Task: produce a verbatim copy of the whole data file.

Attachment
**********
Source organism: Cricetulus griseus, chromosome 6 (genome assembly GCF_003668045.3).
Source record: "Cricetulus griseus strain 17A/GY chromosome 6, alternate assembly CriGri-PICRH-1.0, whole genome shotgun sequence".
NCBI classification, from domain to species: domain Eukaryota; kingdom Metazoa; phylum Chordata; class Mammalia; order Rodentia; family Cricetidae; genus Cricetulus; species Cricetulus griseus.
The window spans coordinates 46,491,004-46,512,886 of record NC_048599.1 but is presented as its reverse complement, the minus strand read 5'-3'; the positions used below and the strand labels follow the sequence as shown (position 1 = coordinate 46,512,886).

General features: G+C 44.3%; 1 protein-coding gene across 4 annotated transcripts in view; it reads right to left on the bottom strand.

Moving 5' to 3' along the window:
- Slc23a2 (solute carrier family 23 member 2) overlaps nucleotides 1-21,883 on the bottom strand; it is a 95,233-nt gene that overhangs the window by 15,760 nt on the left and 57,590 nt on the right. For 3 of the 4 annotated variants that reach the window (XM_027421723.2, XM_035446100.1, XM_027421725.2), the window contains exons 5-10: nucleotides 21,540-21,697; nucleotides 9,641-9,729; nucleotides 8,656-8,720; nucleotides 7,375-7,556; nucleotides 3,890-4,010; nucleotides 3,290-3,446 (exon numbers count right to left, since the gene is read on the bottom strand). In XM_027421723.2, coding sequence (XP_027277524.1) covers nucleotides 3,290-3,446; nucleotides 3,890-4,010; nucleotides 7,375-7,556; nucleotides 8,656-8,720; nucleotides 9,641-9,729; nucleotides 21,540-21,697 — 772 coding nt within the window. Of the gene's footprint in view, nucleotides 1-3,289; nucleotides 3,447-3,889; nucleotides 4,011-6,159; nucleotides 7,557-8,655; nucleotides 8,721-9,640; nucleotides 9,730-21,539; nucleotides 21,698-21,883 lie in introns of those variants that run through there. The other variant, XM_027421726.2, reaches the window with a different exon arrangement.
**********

Source organism: Cricetulus griseus, chromosome 6 (genome assembly GCF_003668045.3).
Source record: "Cricetulus griseus strain 17A/GY chromosome 6, alternate assembly CriGri-PICRH-1.0, whole genome shotgun sequence".
NCBI classification, from domain to species: domain Eukaryota; kingdom Metazoa; phylum Chordata; class Mammalia; order Rodentia; family Cricetidae; genus Cricetulus; species Cricetulus griseus.
The window spans coordinates 46,491,004-46,512,886 of record NC_048599.1 but is presented as its reverse complement, the minus strand read 5'-3'; the positions used below and the strand labels follow the sequence as shown (position 1 = coordinate 46,512,886).

General features: G+C 44.3%; 1 protein-coding gene across 4 annotated transcripts in view; it reads right to left on the bottom strand.

Moving 5' to 3' along the window:
- Slc23a2 (solute carrier family 23 member 2) overlaps nucleotides 1-21,883 on the bottom strand; it is a 95,233-nt gene that overhangs the window by 15,760 nt on the left and 57,590 nt on the right. For 3 of the 4 annotated variants that reach the window (XM_027421723.2, XM_035446100.1, XM_027421725.2), the window contains exons 5-10: nucleotides 21,540-21,697; nucleotides 9,641-9,729; nucleotides 8,656-8,720; nucleotides 7,375-7,556; nucleotides 3,890-4,010; nucleotides 3,290-3,446 (exon numbers count right to left, since the gene is read on the bottom strand). In XM_027421723.2, coding sequence (XP_027277524.1) covers nucleotides 3,290-3,446; nucleotides 3,890-4,010; nucleotides 7,375-7,556; nucleotides 8,656-8,720; nucleotides 9,641-9,729; nucleotides 21,540-21,697 — 772 coding nt within the window. Of the gene's footprint in view, nucleotides 1-3,289; nucleotides 3,447-3,889; nucleotides 4,011-6,159; nucleotides 7,557-8,655; nucleotides 8,721-9,640; nucleotides 9,730-21,539; nucleotides 21,698-21,883 lie in introns of those variants that run through there. The other variant, XM_027421726.2, reaches the window with a different exon arrangement.